Just logged in and glad to see the uproar in the omaha paper over this. Dvh showed class with his post game comments. I did'nt. I emailed the ncaa first thing saturday morning after a night of restlessness over the incompetency of not only perry costello but also the lack of preparedness of the espn crew that called the game. I can only hope that the powers that be(ncaa) read the omaha paper cause i'm sure they wont read or acknowlege my email. Perry costello should never be allowed to umpba game the rest of his natural born life! Little league included!!
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urkillnmesmalls

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Re: Omaha Paper on the controversial calls behind the plate
« Reply #17 on: June 24, 2012, 05:28:42 pm »

What is it about us that always brings up the bad calls in the big games in every sport?  Seriously.  I've been around the country, and I think we have some of the nicest people you will ever find.  I run into people from all over that will not only say they were surprised by how nice Arkansas was, but that they were almost taken aback by how friendly the people are. 

Yet we always seem to get the short end of the stick.  It starts with announcers who never even know our players' or coaches' names, and it ends with us getting hosed on every big call. 

I could recite at least 5 HORRIBLE calls that were blatant against us just off the top of my head.  I can only remember one that went our in our favor and that was the JJ Meador's catch in the Bama game in what....our first or second SEC season?  Even that one was impossible to see, but I admit that I thought he trapped it.  Can anyone else think of another one that went our way that was blatantly in our favor?  I think I'm a fairly objective person, but it's sort of ridiculous at this point. 

Do we have a disproportionate amount of crazy fans?  Will they never get over the BP hiring, despite the positive press for canning him?  Heck...it even started long before he was here. 

What gives?  I'm as far from a conspiracy theorist as they come, but I swear something is amiss.  Throw out the bad umpiring.  What is the excuse for not even knowing our players and coaches names?  Why no background stories on our players? 

I understand earning respect, but there should be some earned for being one of the final three teams alive in the CWS, but we were treated as an after thought the entire time.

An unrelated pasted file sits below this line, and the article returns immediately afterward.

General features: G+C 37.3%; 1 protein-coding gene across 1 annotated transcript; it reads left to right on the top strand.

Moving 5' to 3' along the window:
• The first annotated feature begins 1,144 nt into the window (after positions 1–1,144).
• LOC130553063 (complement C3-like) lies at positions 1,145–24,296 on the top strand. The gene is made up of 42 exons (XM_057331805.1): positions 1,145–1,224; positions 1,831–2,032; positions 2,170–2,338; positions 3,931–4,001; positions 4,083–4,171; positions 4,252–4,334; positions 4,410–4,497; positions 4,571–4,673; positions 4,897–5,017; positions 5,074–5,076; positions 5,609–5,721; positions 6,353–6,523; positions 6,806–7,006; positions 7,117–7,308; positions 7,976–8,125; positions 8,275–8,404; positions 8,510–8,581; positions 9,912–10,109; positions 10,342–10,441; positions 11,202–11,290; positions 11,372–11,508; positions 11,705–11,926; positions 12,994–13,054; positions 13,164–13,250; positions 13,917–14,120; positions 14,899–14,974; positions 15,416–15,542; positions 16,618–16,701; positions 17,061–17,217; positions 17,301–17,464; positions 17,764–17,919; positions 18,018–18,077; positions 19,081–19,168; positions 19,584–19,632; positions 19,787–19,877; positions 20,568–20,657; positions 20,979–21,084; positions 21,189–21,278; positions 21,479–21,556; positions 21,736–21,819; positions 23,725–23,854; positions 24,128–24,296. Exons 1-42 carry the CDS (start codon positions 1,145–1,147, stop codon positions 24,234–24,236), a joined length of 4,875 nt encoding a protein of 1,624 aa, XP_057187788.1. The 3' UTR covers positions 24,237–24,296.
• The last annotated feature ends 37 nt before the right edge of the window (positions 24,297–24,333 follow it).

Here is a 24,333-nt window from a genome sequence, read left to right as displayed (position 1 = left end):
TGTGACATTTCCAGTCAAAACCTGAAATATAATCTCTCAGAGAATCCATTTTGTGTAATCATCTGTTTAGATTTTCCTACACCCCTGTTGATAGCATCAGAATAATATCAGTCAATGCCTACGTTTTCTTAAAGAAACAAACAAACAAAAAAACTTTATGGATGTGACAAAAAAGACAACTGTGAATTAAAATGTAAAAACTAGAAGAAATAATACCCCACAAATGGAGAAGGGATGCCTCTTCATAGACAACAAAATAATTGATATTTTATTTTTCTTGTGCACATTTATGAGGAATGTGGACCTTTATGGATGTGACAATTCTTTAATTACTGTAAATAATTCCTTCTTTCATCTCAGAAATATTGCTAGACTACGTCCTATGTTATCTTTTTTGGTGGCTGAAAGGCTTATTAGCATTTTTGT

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12247

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Re: Omaha Paper on the controversial calls behind the plate
« Reply #18 on: June 24, 2012, 10:06:31 pm »

I think the overall umpiring for the CWS was pretty bad behind the plate.  I saw bad calls both ways.  Surely if we knew the strike zone was being trimmed for us, then why do we call two pitch outs on the very next batter after Bax walks the lead off hitter.  Bax needs every ball allotted and our own coach takes 2 from him.  Bax went down with our help, sad.  And why don't we have the bull pen warm for the first pitch of the game, not when its clear Bax is in trouble.  I mean, this is a do or die game for us.  The Umps I hope are not the best the NCAA has to offer. 
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swineology

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Re: Omaha Paper on the controversial calls behind the plate
« Reply #19 on: June 25, 2012, 01:17:32 am »

I think the overall umpiring for the CWS was pretty bad behind the plate.  I saw bad calls both ways.  Surely if we knew the strike zone was being trimmed for us, then why do we call two pitch outs on the very next batter after Bax walks the lead off hitter.  Bax needs every ball allotted and our own coach takes 2 from him.  Bax went down with our help, sad. And why don't we have the bull pen warm for the first pitch of the game, not when its clear Bax is in trouble.  I mean, this is a do or die game for us.  The Umps I hope are not the best the NCAA has to offer. 
^^^^^^^^^^^^^^^^^^^^^^^^^^THIS^^^^^^^^^^^^^^^^^^^^^^^^^^^^^^^^^^^
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HoginMemphis

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Re: Omaha Paper on the controversial calls behind the plate
« Reply #20 on: June 25, 2012, 08:18:43 am »

What is it about us that always brings up the bad calls in the big games in every sport?  Seriously.  I've been around the country, and I think we have some of the nicest people you will ever find.  I run into people from all over that will not only say they were surprised by how nice Arkansas was, but that they were almost taken aback by how friendly the people are.